In the battle of traveler vs tourist, there is no clear winner and there never can be. But this is mostly because the tourist doesn’t know she’s at war.
As the worldly and well-traveled traveler sees it, the tourist is an embarrassment to the notion of travel. The traveler sees the tourist, with her sneakers and backpack and selfie stick and giant annotated map as clear as day. The traveler thinks the tourist disrupts the experience, sticks out like a sore thumb, and adds nothing to the scene. The traveler prefers to travel discreetly, perhaps avoiding the major attractions, always avoiding the tourist-trap restaurants, and never daring to step foot in a souvenir shop. The traveler wants to blend in, so as to observe life around the world like a local. She wants to have authentic experiences, make friends with local peoples, get off the beaten path, and travel as far and as wide as she possibly can. She doesn’t brag about how full her passport is or how many places she’s been. But in her worldly experiences she has gained unparalleled maturity, wisdom, and a respect for differences. She has traveled so much that is has changed her and shaped her and travel is a part of her identity.
The tourist, on the other hand, is just happy to be there. The tourist is on her annual week of vacation and doesn’t try to hide it. She has a camera in one hand, a map in the other, makes no attempt at speaking the local language, and finds great satisfaction in dining at the local Hard Rock Café (where she will most likely purchase a mug with the city’s name and the Hard Rock logo on it). She’s excited by everything she sees, though she has little understanding of it or its significance in the greater picture of this city or country or region. She undoubtedly posts to social media every day, purchases souvenirs for herself and everyone she knows, and falls prey to at least one scam aimed at unwitting tourists. The tourist, like the traveler, loves to travel. Or she thinks she does, though the traveler would point out that pre-packaged tour group trips hardly count as travel when you don’t have to exercise any independence or responsibility for your travels.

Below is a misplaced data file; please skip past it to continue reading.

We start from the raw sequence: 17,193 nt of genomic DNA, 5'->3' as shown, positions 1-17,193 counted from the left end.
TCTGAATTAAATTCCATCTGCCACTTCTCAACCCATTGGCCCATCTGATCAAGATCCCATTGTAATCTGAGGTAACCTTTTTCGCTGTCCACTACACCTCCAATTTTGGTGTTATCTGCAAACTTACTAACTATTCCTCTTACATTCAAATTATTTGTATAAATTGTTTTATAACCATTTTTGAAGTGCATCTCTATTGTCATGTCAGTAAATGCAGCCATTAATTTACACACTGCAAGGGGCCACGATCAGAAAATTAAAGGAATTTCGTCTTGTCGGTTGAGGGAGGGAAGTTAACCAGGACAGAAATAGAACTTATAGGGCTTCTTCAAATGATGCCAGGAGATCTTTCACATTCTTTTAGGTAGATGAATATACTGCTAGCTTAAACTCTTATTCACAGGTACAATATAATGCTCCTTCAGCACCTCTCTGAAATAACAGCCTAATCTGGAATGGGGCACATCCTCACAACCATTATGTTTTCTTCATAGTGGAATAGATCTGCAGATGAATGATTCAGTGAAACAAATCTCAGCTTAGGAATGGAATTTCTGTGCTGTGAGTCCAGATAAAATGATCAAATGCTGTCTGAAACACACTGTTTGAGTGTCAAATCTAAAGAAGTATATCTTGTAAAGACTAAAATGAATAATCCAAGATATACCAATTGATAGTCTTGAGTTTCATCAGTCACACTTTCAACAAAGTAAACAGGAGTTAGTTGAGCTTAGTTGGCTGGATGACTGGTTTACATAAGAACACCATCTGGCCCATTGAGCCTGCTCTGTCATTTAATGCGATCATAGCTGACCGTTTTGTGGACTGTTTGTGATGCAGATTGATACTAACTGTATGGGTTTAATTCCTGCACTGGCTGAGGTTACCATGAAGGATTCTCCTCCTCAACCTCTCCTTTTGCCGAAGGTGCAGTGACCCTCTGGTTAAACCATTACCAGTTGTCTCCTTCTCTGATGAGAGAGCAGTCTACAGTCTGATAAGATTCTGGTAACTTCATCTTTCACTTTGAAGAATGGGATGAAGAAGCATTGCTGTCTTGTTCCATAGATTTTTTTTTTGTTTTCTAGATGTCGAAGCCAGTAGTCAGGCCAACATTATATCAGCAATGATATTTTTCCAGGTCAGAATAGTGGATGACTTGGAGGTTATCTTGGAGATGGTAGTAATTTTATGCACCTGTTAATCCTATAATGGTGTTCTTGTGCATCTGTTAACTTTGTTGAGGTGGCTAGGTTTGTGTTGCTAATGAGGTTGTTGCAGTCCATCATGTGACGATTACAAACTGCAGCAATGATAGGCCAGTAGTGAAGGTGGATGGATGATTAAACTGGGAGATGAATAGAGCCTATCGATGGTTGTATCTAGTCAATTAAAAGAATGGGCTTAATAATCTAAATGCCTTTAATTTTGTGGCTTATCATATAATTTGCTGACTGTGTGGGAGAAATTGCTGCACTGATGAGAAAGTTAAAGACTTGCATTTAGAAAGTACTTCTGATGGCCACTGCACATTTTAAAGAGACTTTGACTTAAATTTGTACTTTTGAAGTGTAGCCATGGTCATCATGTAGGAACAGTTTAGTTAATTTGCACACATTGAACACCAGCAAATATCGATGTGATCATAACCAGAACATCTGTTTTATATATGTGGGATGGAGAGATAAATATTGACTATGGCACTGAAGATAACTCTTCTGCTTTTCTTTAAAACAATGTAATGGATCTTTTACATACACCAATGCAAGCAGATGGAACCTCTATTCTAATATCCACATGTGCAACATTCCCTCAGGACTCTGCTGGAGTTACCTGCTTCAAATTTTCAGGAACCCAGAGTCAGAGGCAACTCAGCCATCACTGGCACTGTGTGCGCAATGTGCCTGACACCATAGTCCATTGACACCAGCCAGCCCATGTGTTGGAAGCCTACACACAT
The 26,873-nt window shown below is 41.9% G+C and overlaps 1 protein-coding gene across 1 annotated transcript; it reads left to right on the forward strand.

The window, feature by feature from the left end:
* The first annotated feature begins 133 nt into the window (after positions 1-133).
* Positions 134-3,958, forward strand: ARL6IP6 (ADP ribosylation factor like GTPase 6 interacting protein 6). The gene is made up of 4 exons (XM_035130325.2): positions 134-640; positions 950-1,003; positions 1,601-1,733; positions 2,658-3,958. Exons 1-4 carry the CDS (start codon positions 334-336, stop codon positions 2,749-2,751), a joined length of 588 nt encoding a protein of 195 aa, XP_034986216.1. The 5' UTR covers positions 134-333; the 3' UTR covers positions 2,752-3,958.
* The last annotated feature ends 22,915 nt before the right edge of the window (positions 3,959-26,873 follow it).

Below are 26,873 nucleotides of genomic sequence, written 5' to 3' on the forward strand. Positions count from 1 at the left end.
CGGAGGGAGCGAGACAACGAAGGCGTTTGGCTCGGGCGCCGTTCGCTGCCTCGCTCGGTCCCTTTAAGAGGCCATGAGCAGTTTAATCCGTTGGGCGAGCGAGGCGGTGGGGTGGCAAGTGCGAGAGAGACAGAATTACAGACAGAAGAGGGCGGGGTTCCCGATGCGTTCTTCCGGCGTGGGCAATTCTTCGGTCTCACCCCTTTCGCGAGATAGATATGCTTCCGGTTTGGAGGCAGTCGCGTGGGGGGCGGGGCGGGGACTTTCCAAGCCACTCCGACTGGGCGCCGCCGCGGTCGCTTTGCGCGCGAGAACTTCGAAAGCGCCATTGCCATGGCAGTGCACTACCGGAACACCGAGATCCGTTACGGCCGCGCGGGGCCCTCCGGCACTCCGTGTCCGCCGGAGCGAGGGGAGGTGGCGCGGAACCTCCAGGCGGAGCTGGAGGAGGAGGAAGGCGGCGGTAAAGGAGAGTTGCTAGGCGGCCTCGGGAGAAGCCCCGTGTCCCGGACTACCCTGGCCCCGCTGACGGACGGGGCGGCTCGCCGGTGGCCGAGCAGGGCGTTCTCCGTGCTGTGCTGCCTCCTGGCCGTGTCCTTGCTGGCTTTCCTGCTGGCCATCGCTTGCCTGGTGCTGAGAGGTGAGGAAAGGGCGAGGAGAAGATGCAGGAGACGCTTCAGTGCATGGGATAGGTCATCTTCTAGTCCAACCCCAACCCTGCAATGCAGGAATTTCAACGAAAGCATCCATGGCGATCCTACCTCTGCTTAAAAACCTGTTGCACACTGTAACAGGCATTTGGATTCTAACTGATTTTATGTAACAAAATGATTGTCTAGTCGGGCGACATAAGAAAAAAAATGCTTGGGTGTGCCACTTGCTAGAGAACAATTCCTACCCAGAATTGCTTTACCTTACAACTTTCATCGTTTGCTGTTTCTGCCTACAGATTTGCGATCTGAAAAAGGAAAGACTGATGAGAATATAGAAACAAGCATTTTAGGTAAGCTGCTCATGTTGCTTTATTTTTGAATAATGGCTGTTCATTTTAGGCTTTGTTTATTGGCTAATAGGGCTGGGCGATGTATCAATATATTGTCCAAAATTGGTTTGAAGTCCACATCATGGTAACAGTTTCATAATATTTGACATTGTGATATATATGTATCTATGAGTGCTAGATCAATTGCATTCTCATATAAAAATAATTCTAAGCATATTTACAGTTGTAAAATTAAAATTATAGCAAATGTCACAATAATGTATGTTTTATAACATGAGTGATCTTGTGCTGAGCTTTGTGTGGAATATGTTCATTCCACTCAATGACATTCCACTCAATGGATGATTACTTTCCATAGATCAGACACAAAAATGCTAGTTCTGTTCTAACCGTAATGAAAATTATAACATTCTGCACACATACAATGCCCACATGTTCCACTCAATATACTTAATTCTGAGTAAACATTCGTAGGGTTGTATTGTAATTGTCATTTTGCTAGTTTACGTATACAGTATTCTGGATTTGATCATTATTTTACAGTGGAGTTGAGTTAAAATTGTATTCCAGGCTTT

These two, the traveler and the tourist, have much in common despite their differences. They both long to travel, though even their definition of that term differs. And their ideas of where to travel are perhaps the greatest indicator of their differences, as the tourist prefers major cities and islands with resorts, while the traveler prefers developing countries and untouched landscapes. The difference in their execution of travel is in part due to their difference in personalities, but mostly to their difference in experience level. The traveler likely started as a tourist, we all do. She didn’t know what travel meant but she was dying to do it however she could. Once she had a taste, she wanted more and she began pursuing travel with a ferocity that others devote to developing a career or building a family. For the traveler, travel is more important than those things. The traveler wants to see the whole world, have great adventures, learn by living, and experience all the different manifestations of life that exist across cultural and geographical barriers. For the traveler, travel is everything. On the other hand, the tourist has other areas of her life that are important, and travel is just a small part of her identity. She might say she wishes to travel more, but she’s unwilling to prioritize travel over her career or family or friends, and so she sticks to her one week a year of vacation.
There’s nothing wrong with either approach, and that’s what these women both need to see. Both women want and love to travel. They both do travel! And sometimes the traveler is aloof towards the tourist. And sometimes the tourist doesn’t understand the traveler. But at their core, they have the same passion. So they shouldn’t be at war, because they’re fighting for the same thing. They’re both fighting for the life-altering experience of travel, and for the thrill of seeing a new place. Because no matter how much you travel or how far you go, it’s an experience that will change you every time. So the traveler needs to be more patient with the tourist, because she’s trying to be a good traveler, she just hasn’t had enough practice yet. And the tourist needs to understand that the traveler’s motivations and priorities are different, because she has traveled so much more. Once they understand each other, we can put an end to the traveler vs tourist war. We can move forward with an appreciation for our shared ground, and instead of battling we can support each other in our travels.
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